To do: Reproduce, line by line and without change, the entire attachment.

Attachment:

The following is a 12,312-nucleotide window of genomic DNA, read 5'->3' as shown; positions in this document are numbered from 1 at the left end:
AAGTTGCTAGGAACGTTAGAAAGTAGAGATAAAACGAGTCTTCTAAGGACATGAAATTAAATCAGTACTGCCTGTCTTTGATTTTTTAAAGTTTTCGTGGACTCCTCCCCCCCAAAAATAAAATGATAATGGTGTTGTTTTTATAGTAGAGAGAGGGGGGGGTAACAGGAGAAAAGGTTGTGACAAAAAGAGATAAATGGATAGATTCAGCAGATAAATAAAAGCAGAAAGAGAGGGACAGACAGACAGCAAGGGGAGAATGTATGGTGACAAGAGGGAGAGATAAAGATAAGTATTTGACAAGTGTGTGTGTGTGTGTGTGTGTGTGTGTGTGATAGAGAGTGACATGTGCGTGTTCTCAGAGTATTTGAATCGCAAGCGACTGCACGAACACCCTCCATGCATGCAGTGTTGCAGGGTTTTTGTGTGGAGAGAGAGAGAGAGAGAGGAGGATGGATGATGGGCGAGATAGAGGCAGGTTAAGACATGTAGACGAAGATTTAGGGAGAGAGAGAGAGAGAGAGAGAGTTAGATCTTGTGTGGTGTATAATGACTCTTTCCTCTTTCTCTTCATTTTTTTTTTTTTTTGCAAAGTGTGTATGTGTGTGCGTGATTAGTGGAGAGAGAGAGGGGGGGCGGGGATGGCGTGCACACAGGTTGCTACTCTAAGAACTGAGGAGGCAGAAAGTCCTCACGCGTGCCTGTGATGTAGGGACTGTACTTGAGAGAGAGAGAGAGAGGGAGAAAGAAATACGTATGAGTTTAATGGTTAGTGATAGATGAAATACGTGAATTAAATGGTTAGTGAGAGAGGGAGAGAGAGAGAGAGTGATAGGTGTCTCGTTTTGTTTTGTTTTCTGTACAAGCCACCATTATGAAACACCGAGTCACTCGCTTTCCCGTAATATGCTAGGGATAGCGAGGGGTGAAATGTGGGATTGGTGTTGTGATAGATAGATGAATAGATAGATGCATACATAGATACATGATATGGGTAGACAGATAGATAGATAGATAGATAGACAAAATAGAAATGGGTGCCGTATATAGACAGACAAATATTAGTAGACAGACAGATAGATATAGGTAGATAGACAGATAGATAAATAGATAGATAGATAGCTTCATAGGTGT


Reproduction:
The following is a 12,312-nucleotide window of genomic DNA, read 5'->3' as shown; positions in this document are numbered from 1 at the left end:
AAGTTGCTAGGAACGTTAGAAAGTAGAGATAAAACGAGTCTTCTAAGGACATGAAATTAAATCAGTACTGCCTGTCTTTGATTTTTTAAAGTTTTCGTGGACTCCTCCCCCCCAAAAATAAAATGATAATGGTGTTGTTTTTATAGTAGAGAGAGGGGGGGGTAACAGGAGAAAAGGTTGTGACAAAAAGAGATAAATGGATAGATTCAGCAGATAAATAAAAGCAGAAAGAGAGGGACAGACAGACAGCAAGGGGAGAATGTATGGTGACAAGAGGGAGAGATAAAGATAAGTATTTGACAAGTGTGTGTGTGTGTGTGTGTGTGTGTGTGTGATAGAGAGTGACATGTGCGTGTTCTCAGAGTATTTGAATCGCAAGCGACTGCACGAACACCCTCCATGCATGCAGTGTTGCAGGGTTTTTGTGTGGAGAGAGAGAGAGAGAGAGGAGGATGGATGATGGGCGAGATAGAGGCAGGTTAAGACATGTAGACGAAGATTTAGGGAGAGAGAGAGAGAGAGAGAGAGTTAGATCTTGTGTGGTGTATAATGACTCTTTCCTCTTTCTCTTCATTTTTTTTTTTTTTTGCAAAGTGTGTATGTGTGTGCGTGATTAGTGGAGAGAGAGAGGGGGGGCGGGGATGGCGTGCACACAGGTTGCTACTCTAAGAACTGAGGAGGCAGAAAGTCCTCACGCGTGCCTGTGATGTAGGGACTGTACTTGAGAGAGAGAGAGAGAGGGAGAAAGAAATACGTATGAGTTTAATGGTTAGTGATAGATGAAATACGTGAATTAAATGGTTAGTGAGAGAGGGAGAGAGAGAGAGAGTGATAGGTGTCTCGTTTTGTTTTGTTTTCTGTACAAGCCACCATTATGAAACACCGAGTCACTCGCTTTCCCGTAATATGCTAGGGATAGCGAGGGGTGAAATGTGGGATTGGTGTTGTGATAGATAGATGAATAGATAGATGCATACATAGATACATGATATGGGTAGACAGATAGATAGATAGATAGATAGACAAAATAGAAATGGGTGCCGTATATAGACAGACAAATATTAGTAGACAGACAGATAGATATAGGTAGATAGACAGATAGATAAATAGATAGATAGATAGCTTCATAGGTGT